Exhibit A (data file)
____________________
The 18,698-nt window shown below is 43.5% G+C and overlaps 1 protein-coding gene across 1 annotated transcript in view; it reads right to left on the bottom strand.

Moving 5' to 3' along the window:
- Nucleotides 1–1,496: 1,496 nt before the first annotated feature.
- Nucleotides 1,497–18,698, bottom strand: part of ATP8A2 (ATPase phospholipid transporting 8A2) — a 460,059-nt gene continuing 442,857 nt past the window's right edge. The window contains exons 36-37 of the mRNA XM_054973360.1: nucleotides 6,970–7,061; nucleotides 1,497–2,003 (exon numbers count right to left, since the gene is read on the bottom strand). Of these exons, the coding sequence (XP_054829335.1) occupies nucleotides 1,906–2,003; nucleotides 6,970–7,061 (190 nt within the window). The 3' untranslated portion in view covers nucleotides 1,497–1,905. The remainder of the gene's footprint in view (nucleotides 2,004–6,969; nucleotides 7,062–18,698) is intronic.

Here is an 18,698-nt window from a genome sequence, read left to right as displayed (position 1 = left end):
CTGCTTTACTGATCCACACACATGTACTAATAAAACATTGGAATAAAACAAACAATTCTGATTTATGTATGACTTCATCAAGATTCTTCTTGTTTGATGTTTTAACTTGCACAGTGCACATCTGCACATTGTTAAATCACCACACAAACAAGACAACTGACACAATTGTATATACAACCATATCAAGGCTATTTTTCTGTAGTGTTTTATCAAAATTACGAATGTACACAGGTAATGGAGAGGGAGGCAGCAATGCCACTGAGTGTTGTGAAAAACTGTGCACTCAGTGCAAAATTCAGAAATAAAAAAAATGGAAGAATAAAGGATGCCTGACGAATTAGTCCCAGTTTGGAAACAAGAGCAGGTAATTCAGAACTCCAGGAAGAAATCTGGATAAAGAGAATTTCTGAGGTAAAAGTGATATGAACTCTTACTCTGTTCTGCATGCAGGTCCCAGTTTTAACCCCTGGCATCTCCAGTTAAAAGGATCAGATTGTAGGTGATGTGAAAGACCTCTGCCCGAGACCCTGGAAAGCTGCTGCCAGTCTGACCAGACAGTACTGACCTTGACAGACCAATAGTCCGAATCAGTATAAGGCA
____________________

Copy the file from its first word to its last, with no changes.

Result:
The 18,698-nt window shown below is 43.5% G+C and overlaps 1 protein-coding gene across 1 annotated transcript in view; it reads right to left on the bottom strand.

Moving 5' to 3' along the window:
- Nucleotides 1–1,496: 1,496 nt before the first annotated feature.
- Nucleotides 1,497–18,698, bottom strand: part of ATP8A2 (ATPase phospholipid transporting 8A2) — a 460,059-nt gene continuing 442,857 nt past the window's right edge. The window contains exons 36-37 of the mRNA XM_054973360.1: nucleotides 6,970–7,061; nucleotides 1,497–2,003 (exon numbers count right to left, since the gene is read on the bottom strand). Of these exons, the coding sequence (XP_054829335.1) occupies nucleotides 1,906–2,003; nucleotides 6,970–7,061 (190 nt within the window). The 3' untranslated portion in view covers nucleotides 1,497–1,905. The remainder of the gene's footprint in view (nucleotides 2,004–6,969; nucleotides 7,062–18,698) is intronic.

Here is an 18,698-nt window from a genome sequence, read left to right as displayed (position 1 = left end):
CTGCTTTACTGATCCACACACATGTACTAATAAAACATTGGAATAAAACAAACAATTCTGATTTATGTATGACTTCATCAAGATTCTTCTTGTTTGATGTTTTAACTTGCACAGTGCACATCTGCACATTGTTAAATCACCACACAAACAAGACAACTGACACAATTGTATATACAACCATATCAAGGCTATTTTTCTGTAGTGTTTTATCAAAATTACGAATGTACACAGGTAATGGAGAGGGAGGCAGCAATGCCACTGAGTGTTGTGAAAAACTGTGCACTCAGTGCAAAATTCAGAAATAAAAAAAATGGAAGAATAAAGGATGCCTGACGAATTAGTCCCAGTTTGGAAACAAGAGCAGGTAATTCAGAACTCCAGGAAGAAATCTGGATAAAGAGAATTTCTGAGGTAAAAGTGATATGAACTCTTACTCTGTTCTGCATGCAGGTCCCAGTTTTAACCCCTGGCATCTCCAGTTAAAAGGATCAGATTGTAGGTGATGTGAAAGACCTCTGCCCGAGACCCTGGAAAGCTGCTGCCAGTCTGACCAGACAGTACTGACCTTGACAGACCAATAGTCCGAATCAGTATAAGGCA